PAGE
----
As consumers increase their reliance on debit, and specifically for card-not-present (“CNP”) transactions, issuers should verify that they are prepared to comply with the Final Amendments to Regulation II to Clarify the Prohibition on Network Exclusivity issued by the Federal Reserve Board of Governors on September 21, 2022 (the “Clarification”). The Clarification, which takes effect on July 1, 2023 (the “Effective Date”), requires all debit issuers to ensure that at least two unaffiliated networks are available to merchants for every type of debit transaction (including CNP transactions).
Over the past decade, PULSE transformed our network and capabilities as the payments industry evolved in response to consumer demand for convenient and frictionless solutions. PULSE made significant investments and enhancements that enabled the network to support the full range of debit transactions and cardholder verification methods – at both the physical and digital points of sale. This includes both card-present and CNP transactions in all merchant categories, as required by the Clarification.
PULSE made significant investments and enhancements that enabled the network to support the full range of debit transactions and cardholder verification methods.
“Most issuers that I talk to want to be reassured that, if they are in PULSE, they are compliant,” said Craig Watson, Senior Vice President of Account Management at PULSE. “The answer is that debit issuers participating in the full range of PULSE’s CNP transactions, along with another unaffiliated network that also supports CNP transactions, are almost certainly already compliant, though they should consult their own legal and regulatory experts to confirm this.”
Support for CNP tokenized transactions
Historically, Visa and Mastercard had different policies with respect to CNP tokenized transactions routed from a merchant to another unaffiliated network. Visa would detokenize these transactions, providing the other network with the primary account number (“PAN”), but would not validate the cryptogram or domain-restriction controls. Mastercard would not detokenize CNP tokenized transactions routed to another unaffiliated network. Given these limitations, PULSE did not support CNP tokenized transactions when the “front-of-card brand” was Visa or Mastercard. As a result, merchants have not had the option to route these transactions to PULSE.
Following the Clarification, both Visa and Mastercard have announced that they will detokenize CNP transactions routed to another network for authorization, but with limitations as discussed below. To support issuer compliance with the Clarification, PULSE is working to complete the necessary certifications to support Visa and Mastercard CNP token callouts, and token bank identification numbers (“BINs”) will be included in the PULSE BIN file sent to merchant processors to enable the routing of transactions to PULSE. Any changes to the PULSE Operating Rules and Procedures in connection with the Clarification will be communicated to network participants and implemented prior to the Effective Date.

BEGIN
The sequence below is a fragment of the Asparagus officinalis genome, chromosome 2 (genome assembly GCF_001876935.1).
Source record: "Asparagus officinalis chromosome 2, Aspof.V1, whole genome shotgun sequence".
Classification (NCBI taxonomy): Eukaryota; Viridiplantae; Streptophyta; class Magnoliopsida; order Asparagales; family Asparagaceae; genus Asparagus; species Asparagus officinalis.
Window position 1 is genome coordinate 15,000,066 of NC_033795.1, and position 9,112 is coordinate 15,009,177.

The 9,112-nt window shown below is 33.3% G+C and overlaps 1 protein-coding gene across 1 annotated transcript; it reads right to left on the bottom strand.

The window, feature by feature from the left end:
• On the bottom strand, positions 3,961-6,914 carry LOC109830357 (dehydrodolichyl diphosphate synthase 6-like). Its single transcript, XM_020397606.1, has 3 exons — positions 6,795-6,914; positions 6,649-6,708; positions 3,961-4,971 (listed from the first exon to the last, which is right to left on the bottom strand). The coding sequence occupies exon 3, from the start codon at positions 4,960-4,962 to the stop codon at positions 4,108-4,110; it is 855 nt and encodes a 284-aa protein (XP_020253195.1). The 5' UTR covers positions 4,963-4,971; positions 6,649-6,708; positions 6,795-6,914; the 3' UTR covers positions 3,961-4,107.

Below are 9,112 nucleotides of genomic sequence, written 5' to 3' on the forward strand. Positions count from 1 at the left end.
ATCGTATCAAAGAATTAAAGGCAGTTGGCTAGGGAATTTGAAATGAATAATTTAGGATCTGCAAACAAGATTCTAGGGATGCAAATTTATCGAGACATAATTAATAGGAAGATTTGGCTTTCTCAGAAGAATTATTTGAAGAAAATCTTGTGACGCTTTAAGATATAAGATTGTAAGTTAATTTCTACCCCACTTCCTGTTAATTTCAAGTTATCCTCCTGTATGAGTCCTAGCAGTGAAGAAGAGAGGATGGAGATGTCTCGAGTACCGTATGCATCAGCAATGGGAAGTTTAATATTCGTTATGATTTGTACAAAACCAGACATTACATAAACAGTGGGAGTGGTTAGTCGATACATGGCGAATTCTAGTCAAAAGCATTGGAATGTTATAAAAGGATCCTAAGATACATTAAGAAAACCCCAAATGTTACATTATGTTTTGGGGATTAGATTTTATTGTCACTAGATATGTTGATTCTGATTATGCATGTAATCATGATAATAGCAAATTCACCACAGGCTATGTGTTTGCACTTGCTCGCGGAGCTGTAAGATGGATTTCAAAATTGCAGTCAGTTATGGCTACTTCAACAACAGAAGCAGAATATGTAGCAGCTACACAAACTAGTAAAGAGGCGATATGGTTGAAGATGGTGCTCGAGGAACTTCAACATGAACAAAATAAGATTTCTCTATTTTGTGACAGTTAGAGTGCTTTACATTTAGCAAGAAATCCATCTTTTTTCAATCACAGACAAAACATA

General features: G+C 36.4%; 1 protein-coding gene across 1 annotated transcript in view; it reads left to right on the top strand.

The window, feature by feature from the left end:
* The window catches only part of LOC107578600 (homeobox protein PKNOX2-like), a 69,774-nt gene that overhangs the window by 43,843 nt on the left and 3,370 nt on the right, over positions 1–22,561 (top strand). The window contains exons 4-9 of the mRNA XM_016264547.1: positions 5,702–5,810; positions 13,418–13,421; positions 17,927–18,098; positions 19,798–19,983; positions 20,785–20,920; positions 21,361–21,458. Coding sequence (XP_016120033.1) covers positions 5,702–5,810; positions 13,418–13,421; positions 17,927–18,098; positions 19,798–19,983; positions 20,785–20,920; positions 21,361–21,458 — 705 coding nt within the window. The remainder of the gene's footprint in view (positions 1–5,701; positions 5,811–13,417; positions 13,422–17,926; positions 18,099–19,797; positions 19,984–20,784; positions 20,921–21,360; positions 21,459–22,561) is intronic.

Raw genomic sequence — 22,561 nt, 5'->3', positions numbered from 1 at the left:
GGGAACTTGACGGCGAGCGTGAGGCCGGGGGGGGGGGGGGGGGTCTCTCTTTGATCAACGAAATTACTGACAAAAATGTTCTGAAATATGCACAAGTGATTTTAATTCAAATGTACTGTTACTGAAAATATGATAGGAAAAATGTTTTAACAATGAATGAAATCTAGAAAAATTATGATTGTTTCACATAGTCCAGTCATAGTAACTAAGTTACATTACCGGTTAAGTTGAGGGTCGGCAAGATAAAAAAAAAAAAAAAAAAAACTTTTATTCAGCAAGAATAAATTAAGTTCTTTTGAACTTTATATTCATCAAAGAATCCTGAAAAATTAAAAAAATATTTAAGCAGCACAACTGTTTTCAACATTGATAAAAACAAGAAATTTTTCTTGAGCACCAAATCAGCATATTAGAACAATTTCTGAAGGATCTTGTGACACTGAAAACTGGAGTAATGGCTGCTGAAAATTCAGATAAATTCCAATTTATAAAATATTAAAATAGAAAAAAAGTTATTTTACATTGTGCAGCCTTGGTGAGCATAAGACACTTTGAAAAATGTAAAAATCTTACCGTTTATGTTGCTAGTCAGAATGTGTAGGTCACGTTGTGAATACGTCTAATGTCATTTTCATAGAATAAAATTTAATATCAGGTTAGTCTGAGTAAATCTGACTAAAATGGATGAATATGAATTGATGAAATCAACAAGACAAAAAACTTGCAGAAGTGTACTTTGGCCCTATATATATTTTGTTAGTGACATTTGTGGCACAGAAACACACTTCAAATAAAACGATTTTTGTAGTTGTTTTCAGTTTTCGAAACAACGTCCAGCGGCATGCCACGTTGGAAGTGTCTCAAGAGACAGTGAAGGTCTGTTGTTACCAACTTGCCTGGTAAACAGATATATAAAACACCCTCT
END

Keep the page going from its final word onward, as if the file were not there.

At this time, we do not know whether merchants will choose to route CNP transactions utilizing a token issued by Visa or Mastercard to PULSE for authorization. However, Visa and Mastercard have informed us that if these transactions are routed to PULSE and subsequently detokenized by either the Visa or Mastercard token service platform (each, a “TSP”), the cryptogram and domain-restriction controls for the transactions will not be validated by the TSP. If Visa and Mastercard do not change this policy, issuers and issuer processors may receive CNP transactions from PULSE that were initially tokenized, but where the cryptogram and domain-restriction controls have not been validated. Issuers and issuer processors should determine how best to evaluate these transactions, including appropriate fraud-mitigation strategies.
To support issuers and issuer processors in interrogating these transactions, PULSE provides a fraud score in the transaction message that is based on the FICO CNP neural network model. This model leverages debit consortium data from over 9,000 financial institutions, utilizing advanced analytics to detect fraud patterns based on cardholder behavior profiles specific to CNP transactions.
Additionally, PULSE has consulted with FICO to anticipate emerging fraud scenarios associated with these transactions. As a result, PULSE has established transaction monitoring parameters and deployed network-level safety rules that will block certain types of suspicious transactions to protect against systemic risk. For an issuer that desires additional fraud support, PULSE’s DebitProtect Authorization Blocking Service can interrogate transactions on the issuer’s behalf and block transactions based on risk parameters established by the issuer.
PULSE is also developing an alternative “side-by-side” token service that will enable both merchant routing choice and full support for CNP tokenized transactions, including validating the cryptogram and domain-restriction controls. PULSE’s side-by-side token service will provide issuers with another way to achieve compliance with Regulation II, including the Clarification. The service will be available in July and issuers interested in being an early adopter should reach out to their Account Executive.
If you have questions about PULSE’s response to the Clarification, our DebitProtect Authorization Blocking Service, or anything related to your participation in PULSE, please contact your Account Executive or a PULSE debit expert.